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Thread: Voltage loss on conductors

  1. #1
    Join Date
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    Voltage loss on conductors

    Situation - Sub-panel located in garage. House breaker provides 240 volts, conductors at garage receive 240 volts when not connect to disconnect at garage.
    When conductors connected to breaker in garage, voltage changes to 120 on one and 75 on other with breaker in off position. When breaker is closed, the voltage changes to 120 on one and 5 volts on other side.
    My first guess is an underground conductor has failed and finally showed up with heavy rain last week, but why 240 volt with no load and then change. Any thoughts?

  2. #2
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    Sounds like you have lost the neutral (grounded conductor) and maybe a loose connection on one of the hot legs as well. If you check the voltage with either a "Wiggy" or "Lo-Z" meter it probably won't read 240V. The way it is now, you are reading 240V but that is probably a "phantom" voltage, but when there is a load it changes.
    If you aim at nothing, you will hit it every time!

  3. #3
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    I get 120 on each leg when I check phase to neutral. This is why I am thinking it is not a lost neutral. That was my first thought also.

  4. #4
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    Measure with a different (low impedance) volt meter.

    Standard digital volt meters have very high impedance, meaning that they draw very very little current to make the measurement. The tiniest bit of current leaking across a break in a wire will read full voltage, but as soon as you apply any sort of real load this voltage drops.

    -Jon

  5. #5
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    Quote Originally Posted by 102 Inspector View Post
    I get 120 on each leg when I check phase to neutral. This is why I am thinking it is not a lost neutral. That was my first thought also.
    Well you left that part out in your OP!
    You definitely have problems with one of the hot legs then.
    You could use a small load such as a "pigtail" socket and light bulb and put it across from each leg and neutral. You can check voltage at the same time and find out which hot leg is bad. Chances are the bulb won't light or dimly if it does and you can confirm with that along with a meter reading.
    If you aim at nothing, you will hit it every time!

  6. #6
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    Yes, I realize I forgot the other information after I posted. Sorry. I will set up for some additional testing as suggested. Thanks for all the replies.

  7. #7
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    I had a similar situation a few years back and actually found the wire had been spliced through in an LB . The connection had loosened causing the voltage drop. Try to trace back your feeder if possible to make sure you have no j boxes in line

  8. #8
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    102 Inspector:

    In my opinion your first post implied that you made measurements to neutral.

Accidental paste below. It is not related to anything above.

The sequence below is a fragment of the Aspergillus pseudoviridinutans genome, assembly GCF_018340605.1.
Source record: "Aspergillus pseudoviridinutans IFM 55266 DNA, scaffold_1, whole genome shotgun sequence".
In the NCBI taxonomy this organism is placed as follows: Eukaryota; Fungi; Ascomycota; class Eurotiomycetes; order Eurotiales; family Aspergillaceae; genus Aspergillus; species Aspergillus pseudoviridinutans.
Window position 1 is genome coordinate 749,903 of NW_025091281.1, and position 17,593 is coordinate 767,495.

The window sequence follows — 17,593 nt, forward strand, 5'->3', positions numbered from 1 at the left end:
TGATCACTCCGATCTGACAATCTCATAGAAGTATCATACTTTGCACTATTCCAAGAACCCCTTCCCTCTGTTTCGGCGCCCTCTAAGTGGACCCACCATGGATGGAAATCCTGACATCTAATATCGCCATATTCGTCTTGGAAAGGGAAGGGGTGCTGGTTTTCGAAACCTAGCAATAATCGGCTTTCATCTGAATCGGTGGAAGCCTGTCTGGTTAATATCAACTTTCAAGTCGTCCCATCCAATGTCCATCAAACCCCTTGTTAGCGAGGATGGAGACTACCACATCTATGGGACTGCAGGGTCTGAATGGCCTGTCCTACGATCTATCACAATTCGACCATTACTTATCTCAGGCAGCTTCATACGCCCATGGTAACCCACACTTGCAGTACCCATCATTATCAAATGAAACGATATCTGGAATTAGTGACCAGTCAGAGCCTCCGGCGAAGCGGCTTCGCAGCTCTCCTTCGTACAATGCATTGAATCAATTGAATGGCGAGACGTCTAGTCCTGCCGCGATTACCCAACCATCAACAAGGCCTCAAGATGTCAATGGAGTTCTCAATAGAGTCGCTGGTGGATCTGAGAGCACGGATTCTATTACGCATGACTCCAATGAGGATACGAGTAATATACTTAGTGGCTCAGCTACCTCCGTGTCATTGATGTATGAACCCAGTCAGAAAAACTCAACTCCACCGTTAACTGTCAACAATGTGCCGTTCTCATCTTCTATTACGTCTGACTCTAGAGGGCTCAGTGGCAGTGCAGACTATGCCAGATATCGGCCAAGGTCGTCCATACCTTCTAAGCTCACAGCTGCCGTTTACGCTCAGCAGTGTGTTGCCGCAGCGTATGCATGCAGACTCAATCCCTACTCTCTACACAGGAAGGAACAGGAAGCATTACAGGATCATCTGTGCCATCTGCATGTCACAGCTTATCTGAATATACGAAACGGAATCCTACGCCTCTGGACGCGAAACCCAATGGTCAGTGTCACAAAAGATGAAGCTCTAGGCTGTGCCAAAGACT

You have close to an open circuit in the one hot supply wire that reads a lower voltage to neutral or ground.

    My first guess is an underground conductor has failed and finally showed up with heavy rain last week, but why 240 volt with no load and then change. Any thoughts?
    Others have confirmed your judgement.

    My guess is that the main breaker in your garage sub-panel, when in its off state, has enough shunt capacitance to ground, or capacitance to load (capacitance can be also read as meaning leakage resistance) to load down the high series impedance in your supply wire, and thus produce a lower voltage than expected at the main panel when the supply line is connected to the open breaker.

    If you are using a 10 megohm input impedance meter and it reads close to 120 V with no breaker, then my estimate is that the the source impedance in the supply wire is less than about 100k to 500k.

    With the breaker open, but connected, and assuming 100k source impedance to get 75 V would require a load of about 160k. The capacitance would have to be large compared with what I might expect for an open breaker to ground. More likely leakage resistance. But leakage R should not be that low.

    Connect an ammeter in series with a 100 W incandescent bulb, and place this series combination between the weak leg and neutral, also try to a screwdriver to earth instead of neutral.

    A 100 W bulb is about 10 ohms with no current flow at room temperature. This increases to about 150 ohms with 120 V applied.

    The 100 W bulb will provide some protection for your meter.

    If the leakage is very small the bulb will remain at about 10 ohms. Change your ammeter range until you get a useful reading. Now you can estimate the impedance of the break in the hot supply wire. This can be very variable, and there might times when the ammeter is pinned.

    To look at leakage within the breaker looking toward the open breaker input you could again use the 100 W bulb and ammeter, but use the good 120 V as your test source voltage.

    .

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